"It's a chess game and negotiations will go down to the wire," said Alex Arifuzzaman, partner at retail specialist Interstratics Consultants. "The biggest concessions will come from properties which have the most to gain by getting a Target and these will typically be the mid-tier ones with high vacancy and low rent."
Industry sources suggested that Target is close to signing lease deals with such major landlords as RioCan Real Estate Investment Trust and Cadillac Fairview. Executives of the shopping centre operators did not return calls. Other mall owners involved in the talks include Ivanhoe Cambridge, First Capital Realty Inc., Primaris Retail REIT, Oxford Properties Group and Calloway REIT.
The costs are higher than expected because Target is closing deals faster than anticipated, which means it will be sitting with stores that aren't yielding revenue for a longer period, said Wayne Hood, retail analyst at BMO Nesbitt Burns. "If you take a lease earlier, you're going to have more upfront costs."
But Target also said it is boosting its own internal projections of how much money it can earn in Canada. "Both the expected profits once we open in Canada and the expected burdens prior to opening are larger than we thought was likely 90 days ago," Douglas Scovanner, executive vice-president and chief financial officer at Target, said on Wednesday.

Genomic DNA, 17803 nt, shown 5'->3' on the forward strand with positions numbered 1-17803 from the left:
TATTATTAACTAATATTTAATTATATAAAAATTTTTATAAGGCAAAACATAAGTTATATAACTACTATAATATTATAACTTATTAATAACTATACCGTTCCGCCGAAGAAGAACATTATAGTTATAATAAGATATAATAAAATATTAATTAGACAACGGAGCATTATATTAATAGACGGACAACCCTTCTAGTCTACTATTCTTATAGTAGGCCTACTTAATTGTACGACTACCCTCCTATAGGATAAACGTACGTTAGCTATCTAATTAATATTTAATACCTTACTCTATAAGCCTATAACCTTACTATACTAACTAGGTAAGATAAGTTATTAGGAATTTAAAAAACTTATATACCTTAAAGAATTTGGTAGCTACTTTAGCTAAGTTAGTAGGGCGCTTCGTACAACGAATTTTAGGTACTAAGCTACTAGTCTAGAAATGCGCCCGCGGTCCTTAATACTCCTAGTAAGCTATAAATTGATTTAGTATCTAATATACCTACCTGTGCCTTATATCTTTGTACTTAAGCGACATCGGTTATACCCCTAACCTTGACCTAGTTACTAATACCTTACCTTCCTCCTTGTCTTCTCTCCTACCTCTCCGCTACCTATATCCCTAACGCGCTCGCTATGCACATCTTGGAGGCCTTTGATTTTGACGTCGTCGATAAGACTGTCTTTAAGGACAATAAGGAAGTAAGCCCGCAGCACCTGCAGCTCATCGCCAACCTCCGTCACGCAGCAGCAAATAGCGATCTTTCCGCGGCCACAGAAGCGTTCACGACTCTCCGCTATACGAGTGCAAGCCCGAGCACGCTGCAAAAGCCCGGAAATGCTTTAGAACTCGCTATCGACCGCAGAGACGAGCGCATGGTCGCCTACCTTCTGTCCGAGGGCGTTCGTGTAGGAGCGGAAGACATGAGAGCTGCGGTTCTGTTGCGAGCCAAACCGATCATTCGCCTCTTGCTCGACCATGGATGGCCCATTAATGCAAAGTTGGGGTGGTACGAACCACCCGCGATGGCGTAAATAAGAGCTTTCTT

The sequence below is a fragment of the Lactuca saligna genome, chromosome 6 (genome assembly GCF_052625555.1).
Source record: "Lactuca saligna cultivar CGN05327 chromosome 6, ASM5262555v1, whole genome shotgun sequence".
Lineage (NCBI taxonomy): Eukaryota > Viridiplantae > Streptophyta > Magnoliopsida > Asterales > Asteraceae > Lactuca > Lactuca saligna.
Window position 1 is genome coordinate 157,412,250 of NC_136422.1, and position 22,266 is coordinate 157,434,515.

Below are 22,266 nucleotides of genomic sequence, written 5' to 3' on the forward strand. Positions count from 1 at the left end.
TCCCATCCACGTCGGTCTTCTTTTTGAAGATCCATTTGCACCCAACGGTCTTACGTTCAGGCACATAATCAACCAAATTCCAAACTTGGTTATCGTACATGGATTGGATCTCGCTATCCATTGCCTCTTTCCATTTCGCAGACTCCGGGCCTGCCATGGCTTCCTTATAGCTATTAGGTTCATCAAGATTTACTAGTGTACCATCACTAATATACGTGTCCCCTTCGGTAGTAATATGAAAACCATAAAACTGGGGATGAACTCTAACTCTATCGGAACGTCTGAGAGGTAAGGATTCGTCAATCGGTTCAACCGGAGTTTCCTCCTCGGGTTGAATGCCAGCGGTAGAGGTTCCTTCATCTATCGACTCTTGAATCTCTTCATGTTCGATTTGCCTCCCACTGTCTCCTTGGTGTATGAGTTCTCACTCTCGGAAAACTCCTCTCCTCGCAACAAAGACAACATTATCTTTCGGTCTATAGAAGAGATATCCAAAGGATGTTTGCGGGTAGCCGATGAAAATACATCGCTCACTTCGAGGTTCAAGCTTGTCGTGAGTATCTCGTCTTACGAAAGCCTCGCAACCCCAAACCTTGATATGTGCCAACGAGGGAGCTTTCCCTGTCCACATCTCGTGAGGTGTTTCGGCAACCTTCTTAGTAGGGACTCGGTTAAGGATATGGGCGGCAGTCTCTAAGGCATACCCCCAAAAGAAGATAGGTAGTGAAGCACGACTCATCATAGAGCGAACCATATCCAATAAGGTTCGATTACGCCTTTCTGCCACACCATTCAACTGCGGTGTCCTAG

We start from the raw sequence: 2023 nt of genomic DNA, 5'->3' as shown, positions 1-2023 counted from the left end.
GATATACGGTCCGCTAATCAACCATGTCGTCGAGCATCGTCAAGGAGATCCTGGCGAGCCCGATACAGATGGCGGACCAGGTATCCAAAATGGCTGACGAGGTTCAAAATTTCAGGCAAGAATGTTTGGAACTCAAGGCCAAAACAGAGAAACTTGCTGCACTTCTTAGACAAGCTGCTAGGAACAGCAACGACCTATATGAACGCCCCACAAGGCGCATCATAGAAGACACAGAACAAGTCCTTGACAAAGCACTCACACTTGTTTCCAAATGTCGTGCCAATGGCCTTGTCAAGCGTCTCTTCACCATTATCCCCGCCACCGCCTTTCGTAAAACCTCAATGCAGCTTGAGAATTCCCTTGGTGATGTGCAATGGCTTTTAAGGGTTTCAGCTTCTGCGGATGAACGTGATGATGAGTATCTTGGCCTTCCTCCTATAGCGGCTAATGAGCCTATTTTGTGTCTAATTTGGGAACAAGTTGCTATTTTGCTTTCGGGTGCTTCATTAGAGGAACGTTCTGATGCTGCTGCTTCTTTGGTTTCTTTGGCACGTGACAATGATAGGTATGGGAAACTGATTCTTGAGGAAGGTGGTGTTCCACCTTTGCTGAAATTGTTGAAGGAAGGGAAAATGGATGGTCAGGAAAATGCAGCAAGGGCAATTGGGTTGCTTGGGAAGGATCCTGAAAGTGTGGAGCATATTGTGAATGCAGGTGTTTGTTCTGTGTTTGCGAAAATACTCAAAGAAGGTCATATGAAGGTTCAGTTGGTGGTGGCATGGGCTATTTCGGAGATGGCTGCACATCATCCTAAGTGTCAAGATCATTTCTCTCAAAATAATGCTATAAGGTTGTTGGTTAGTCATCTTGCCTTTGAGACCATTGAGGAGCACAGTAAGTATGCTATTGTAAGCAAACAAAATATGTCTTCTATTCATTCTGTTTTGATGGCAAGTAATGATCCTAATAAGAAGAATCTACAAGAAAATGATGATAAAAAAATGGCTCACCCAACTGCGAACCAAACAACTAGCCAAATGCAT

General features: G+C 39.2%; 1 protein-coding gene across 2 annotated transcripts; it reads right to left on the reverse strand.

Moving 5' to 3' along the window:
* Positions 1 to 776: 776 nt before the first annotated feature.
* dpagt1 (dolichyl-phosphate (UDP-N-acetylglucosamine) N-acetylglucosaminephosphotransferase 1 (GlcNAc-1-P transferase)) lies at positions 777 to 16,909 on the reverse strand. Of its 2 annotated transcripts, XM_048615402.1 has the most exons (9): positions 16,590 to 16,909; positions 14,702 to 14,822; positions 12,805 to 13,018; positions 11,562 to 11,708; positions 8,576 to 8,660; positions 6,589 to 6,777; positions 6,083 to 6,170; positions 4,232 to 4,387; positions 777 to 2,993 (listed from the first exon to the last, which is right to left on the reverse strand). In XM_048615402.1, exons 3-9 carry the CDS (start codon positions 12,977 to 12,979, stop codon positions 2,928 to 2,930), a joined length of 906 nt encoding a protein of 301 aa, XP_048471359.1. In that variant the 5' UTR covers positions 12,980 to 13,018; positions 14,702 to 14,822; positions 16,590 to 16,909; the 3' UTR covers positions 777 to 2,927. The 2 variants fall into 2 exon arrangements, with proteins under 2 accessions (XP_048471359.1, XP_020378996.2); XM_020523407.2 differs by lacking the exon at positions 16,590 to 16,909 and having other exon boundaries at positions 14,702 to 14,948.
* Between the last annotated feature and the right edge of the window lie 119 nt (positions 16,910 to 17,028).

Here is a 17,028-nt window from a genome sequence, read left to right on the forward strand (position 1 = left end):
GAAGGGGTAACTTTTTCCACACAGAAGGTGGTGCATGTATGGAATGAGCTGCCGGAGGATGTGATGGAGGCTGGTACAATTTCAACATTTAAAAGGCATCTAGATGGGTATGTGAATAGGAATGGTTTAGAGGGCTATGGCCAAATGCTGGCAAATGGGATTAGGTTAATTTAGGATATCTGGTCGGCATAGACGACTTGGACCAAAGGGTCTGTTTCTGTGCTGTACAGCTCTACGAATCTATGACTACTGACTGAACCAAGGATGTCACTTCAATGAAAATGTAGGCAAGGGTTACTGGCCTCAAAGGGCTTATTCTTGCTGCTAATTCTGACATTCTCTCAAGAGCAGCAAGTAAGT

Target is pushing for flat-rate leases that could extend for up to 60 years, while landlords typically opt for 20-year deals with eight five-year extension options, industry sources said. The U.S. retailer also wants its stores shut down for six months while renovations are done, while developers worry that closed anchor stores tarnish the image of an entire mall.
And Target is looking for big reinvestments from the landlords, ranging from fixing roofs to repaving parking lots, sources said. It wants landlords to wipe out a provision in Zellers leases under which they collect a percentage of sales.
Target is expected to generate roughly $300 of sales per square foot within a few years of operating here, at least 50 per cent more than those at Zellers currently, according to estimates in a National Bank Financial report earlier this year.